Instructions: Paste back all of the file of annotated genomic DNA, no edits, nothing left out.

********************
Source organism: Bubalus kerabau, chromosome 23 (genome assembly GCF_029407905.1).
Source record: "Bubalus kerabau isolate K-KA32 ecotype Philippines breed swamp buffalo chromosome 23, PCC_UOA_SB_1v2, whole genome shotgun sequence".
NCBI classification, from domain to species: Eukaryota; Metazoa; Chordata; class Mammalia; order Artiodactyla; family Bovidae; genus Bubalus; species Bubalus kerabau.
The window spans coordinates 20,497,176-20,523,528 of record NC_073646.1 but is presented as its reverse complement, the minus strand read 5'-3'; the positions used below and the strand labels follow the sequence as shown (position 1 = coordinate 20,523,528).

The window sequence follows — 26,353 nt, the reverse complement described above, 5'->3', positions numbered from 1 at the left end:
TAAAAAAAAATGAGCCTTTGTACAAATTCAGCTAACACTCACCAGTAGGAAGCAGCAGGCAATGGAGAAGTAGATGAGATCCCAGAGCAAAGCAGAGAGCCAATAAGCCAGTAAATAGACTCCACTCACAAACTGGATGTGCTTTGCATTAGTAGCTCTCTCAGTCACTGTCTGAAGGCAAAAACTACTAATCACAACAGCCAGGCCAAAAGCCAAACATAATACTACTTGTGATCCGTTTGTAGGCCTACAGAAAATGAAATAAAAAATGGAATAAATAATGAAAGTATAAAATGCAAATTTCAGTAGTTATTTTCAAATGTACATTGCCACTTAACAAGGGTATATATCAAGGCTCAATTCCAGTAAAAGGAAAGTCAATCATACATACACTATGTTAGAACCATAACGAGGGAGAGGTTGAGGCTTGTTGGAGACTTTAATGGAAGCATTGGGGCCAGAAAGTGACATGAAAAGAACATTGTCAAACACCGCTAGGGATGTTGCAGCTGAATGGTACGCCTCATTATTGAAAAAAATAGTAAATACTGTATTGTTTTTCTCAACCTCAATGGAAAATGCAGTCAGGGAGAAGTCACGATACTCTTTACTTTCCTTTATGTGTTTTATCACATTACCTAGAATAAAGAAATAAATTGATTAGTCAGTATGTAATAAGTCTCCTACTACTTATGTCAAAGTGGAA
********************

Source organism: Bubalus kerabau, chromosome 23 (genome assembly GCF_029407905.1).
Source record: "Bubalus kerabau isolate K-KA32 ecotype Philippines breed swamp buffalo chromosome 23, PCC_UOA_SB_1v2, whole genome shotgun sequence".
NCBI classification, from domain to species: Eukaryota; Metazoa; Chordata; class Mammalia; order Artiodactyla; family Bovidae; genus Bubalus; species Bubalus kerabau.
The window spans coordinates 20,497,176-20,523,528 of record NC_073646.1 but is presented as its reverse complement, the minus strand read 5'-3'; the positions used below and the strand labels follow the sequence as shown (position 1 = coordinate 20,523,528).

The window sequence follows — 26,353 nt, the reverse complement described above, 5'->3', positions numbered from 1 at the left end:
TAAAAAAAAATGAGCCTTTGTACAAATTCAGCTAACACTCACCAGTAGGAAGCAGCAGGCAATGGAGAAGTAGATGAGATCCCAGAGCAAAGCAGAGAGCCAATAAGCCAGTAAATAGACTCCACTCACAAACTGGATGTGCTTTGCATTAGTAGCTCTCTCAGTCACTGTCTGAAGGCAAAAACTACTAATCACAACAGCCAGGCCAAAAGCCAAACATAATACTACTTGTGATCCGTTTGTAGGCCTACAGAAAATGAAATAAAAAATGGAATAAATAATGAAAGTATAAAATGCAAATTTCAGTAGTTATTTTCAAATGTACATTGCCACTTAACAAGGGTATATATCAAGGCTCAATTCCAGTAAAAGGAAAGTCAATCATACATACACTATGTTAGAACCATAACGAGGGAGAGGTTGAGGCTTGTTGGAGACTTTAATGGAAGCATTGGGGCCAGAAAGTGACATGAAAAGAACATTGTCAAACACCGCTAGGGATGTTGCAGCTGAATGGTACGCCTCATTATTGAAAAAAATAGTAAATACTGTATTGTTTTTCTCAACCTCAATGGAAAATGCAGTCAGGGAGAAGTCACGATACTCTTTACTTTCCTTTATGTGTTTTATCACATTACCTAGAATAAAGAAATAAATTGATTAGTCAGTATGTAATAAGTCTCCTACTACTTATGTCAAAGTGGAA